Approximately 12 schools from around Georgia were represented. Each school could sponsor up to nine rising fifth – ninth graders. The nine TCS Voices choristers were chosen for their musicianship, choral experience, and professionalism.
“The children worked hard during two full days of rehearsing and got to experience an elite choral experience that they would not otherwise be a part of,” said TCS Music Teacher Michele Smith. “Some of our rising fifth graders were the youngest participants and enjoyed singing challenging three-part music with middle-school and almost-high-school singers from all over Georgia.”
One of the highlights of the experience were breaks and mealtimes when students played singing games with children from other schools.
The TCS singers rehearsed with Michele only three times leading up to the event because it is designed to challenge students to study the music independently. They received rehearsal tracks, a music packet, and a letter from the clinician.
The singers prepared seven songs for the two-day rehearsals and concert. One of the students’ favorites was a song called “Tottoyo,” which is a piece using a made-up language. The composer wrote it about a mother calling her children in from playtime. The children were having too much fun and didn’t want to come inside the house.
The closing piece was a patriotic tribute which included solos, flag holders, and banner wavers. There were some tearful audience members for this piece.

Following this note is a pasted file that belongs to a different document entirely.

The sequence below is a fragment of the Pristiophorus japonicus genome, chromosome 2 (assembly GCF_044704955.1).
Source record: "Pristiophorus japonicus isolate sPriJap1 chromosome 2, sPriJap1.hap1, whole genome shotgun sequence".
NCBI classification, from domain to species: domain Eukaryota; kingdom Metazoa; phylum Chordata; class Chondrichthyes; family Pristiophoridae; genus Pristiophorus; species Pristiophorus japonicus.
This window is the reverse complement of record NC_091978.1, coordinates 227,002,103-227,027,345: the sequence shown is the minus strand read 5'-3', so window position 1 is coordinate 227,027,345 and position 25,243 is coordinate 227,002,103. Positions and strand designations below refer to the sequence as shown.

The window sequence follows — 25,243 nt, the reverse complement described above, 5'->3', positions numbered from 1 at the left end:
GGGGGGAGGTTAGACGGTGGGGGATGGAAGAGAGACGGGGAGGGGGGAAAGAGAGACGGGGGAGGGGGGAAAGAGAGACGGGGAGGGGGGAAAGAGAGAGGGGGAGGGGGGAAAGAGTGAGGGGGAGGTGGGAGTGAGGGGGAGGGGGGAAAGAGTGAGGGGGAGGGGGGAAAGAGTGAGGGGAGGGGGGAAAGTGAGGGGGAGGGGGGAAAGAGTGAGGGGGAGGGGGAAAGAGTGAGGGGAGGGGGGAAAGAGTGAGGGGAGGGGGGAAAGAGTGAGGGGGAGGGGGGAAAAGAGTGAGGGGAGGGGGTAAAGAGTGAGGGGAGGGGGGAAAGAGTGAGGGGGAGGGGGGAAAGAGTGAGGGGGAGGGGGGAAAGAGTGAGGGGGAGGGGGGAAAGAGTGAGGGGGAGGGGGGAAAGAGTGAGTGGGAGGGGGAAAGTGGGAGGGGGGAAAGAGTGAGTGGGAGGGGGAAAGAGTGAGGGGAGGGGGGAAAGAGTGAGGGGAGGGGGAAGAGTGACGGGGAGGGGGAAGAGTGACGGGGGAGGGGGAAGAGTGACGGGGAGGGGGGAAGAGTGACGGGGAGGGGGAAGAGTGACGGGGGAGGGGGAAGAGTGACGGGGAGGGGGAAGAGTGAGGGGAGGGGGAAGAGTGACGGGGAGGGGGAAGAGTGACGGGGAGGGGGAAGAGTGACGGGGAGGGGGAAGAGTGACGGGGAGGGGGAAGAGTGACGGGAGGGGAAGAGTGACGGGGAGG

“It was such an amazing experience and truly beautiful performance,” said C.J. Czerniawski, parent to rising fifth grader, Casey. “ I can’t believe they did it all with such brief preparation!”
Choristers sang under the direction of the phenomenal Kimberly Davidson who started the Roanoke Valley Children’s Choir 30 years ago.
“TCS allowed me to attend one of her rehearsals in Virginia last fall,” said Michele. “Ms. Davidson is someone I aspire to be like one day.”
Michele is a member of ACDA and the children’s choir chair for the Georgia chapter of ACDA. She played an integral role in leading the Treble Honor Choir.
“I hired the clinician and the accompanist. I sought out teachers to sponsor singers; communicated with other music teachers, chaperones and parents; was the liaison between Spivey Hall and the ACDA board; created the schedule, handled registration, and coordinated all the logistics for the two full days of rehearsals and the evening concert. It was a big job!,” said Michele.